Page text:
Here's a thought - IF the Government is so powerfull and has been so good at keeping secrets, how come they are pretty inefficient in comparasin. Surely if the Government was able to keep all of these things secret and so effeciently then why do we still have crime on the streets ? Why are there still the unemployed... makes you think...

As I think a couple of other people have said, is it not plausable that a MS programmer thought of a name for a key and then thought of the NSA... bet he's laughing if he did... otherwise we better start to worry ;-)

Amateur status (1)

phil reed (626) | more than 14 years ago | (#1692801)

Everybody starts out as an amateur. Bruce Schneier isn't an amateur any more.


...phil

The best hiding place is in plane sight... (1)

severed (82501) | more than 14 years ago | (#1692802)

>>"NSAKEY" Gee, who's that for? Not the NSA, they're not that obvious.....


Of course, if everyone didn't take it seriously because they believed that it was "too obvious" and that it "couldn't be true," then it could be even more powerful than if it were kept secret.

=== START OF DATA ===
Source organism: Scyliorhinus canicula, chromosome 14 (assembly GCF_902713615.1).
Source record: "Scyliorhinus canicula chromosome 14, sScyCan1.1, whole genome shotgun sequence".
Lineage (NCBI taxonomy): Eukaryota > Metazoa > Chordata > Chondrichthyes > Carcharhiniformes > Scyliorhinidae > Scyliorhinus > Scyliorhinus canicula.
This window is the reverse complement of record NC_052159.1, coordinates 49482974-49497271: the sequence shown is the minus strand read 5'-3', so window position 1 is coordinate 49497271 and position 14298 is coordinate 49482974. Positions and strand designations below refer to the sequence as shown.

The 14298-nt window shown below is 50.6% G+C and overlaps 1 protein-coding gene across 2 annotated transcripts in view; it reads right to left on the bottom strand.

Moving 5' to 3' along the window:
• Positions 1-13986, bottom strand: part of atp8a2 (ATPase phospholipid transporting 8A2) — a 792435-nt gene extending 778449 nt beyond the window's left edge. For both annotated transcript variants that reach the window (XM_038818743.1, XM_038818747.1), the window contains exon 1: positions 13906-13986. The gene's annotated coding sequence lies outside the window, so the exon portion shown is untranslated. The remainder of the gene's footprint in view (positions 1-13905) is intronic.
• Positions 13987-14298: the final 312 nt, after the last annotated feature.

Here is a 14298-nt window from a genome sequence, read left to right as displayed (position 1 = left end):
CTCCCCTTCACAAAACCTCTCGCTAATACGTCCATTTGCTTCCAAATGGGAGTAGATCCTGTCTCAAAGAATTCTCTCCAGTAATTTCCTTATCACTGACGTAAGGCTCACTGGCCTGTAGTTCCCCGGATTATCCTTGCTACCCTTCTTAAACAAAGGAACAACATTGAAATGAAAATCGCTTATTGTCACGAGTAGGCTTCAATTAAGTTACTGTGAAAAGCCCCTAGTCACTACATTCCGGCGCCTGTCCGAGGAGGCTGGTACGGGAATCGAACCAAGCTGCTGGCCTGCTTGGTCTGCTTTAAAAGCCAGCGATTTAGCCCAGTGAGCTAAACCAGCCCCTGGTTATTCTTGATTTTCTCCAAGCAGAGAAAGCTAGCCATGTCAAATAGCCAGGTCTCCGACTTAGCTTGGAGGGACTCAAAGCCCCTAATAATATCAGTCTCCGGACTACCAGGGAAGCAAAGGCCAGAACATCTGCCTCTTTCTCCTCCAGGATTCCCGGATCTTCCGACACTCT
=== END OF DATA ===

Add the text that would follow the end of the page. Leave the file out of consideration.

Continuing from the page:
Just a conspiracy nut theory... Personally after reading through all the commentary and articles it just seems to be a bit of sensationalism. The buffer overflow security flaws in IIS is a much larger security risk than this issue....

This only happens because we cannot see the source (0)

Anonymous Coward | more than 14 years ago | (#1692803)

If you use Open source, you just have to read the code. simple. faster and more elegant.

Re:Are they really advanced? (0)

Anonymous Coward | more than 14 years ago | (#1692805)

Well, according to http://www.milk.com/wall-o-shame/gray_men .html, the NSA is a couple of centuries ahead of the rest of the world in maths theory ;)

Re:NSA = Initials??? (1)

Slothrup (73029) | more than 14 years ago | (#1692812)

Even better, NSAKEY happens to be an anagram for SNEAKY.

Re:hmmmm (1)

markjrubin (88076) | more than 14 years ago | (#1692813)

It was a joke. Please don't take offense.
Mark

Schneier should not attack Microsoft in this way (1)

konstant (63560) | more than 14 years ago | (#1692814)

Many of you apparently view this comment from Schneier as some sort of vindication of Microsoft. I see it in quite another light. Before I criticize the man, let me clarify that I have read his book and that I do greatly admire him.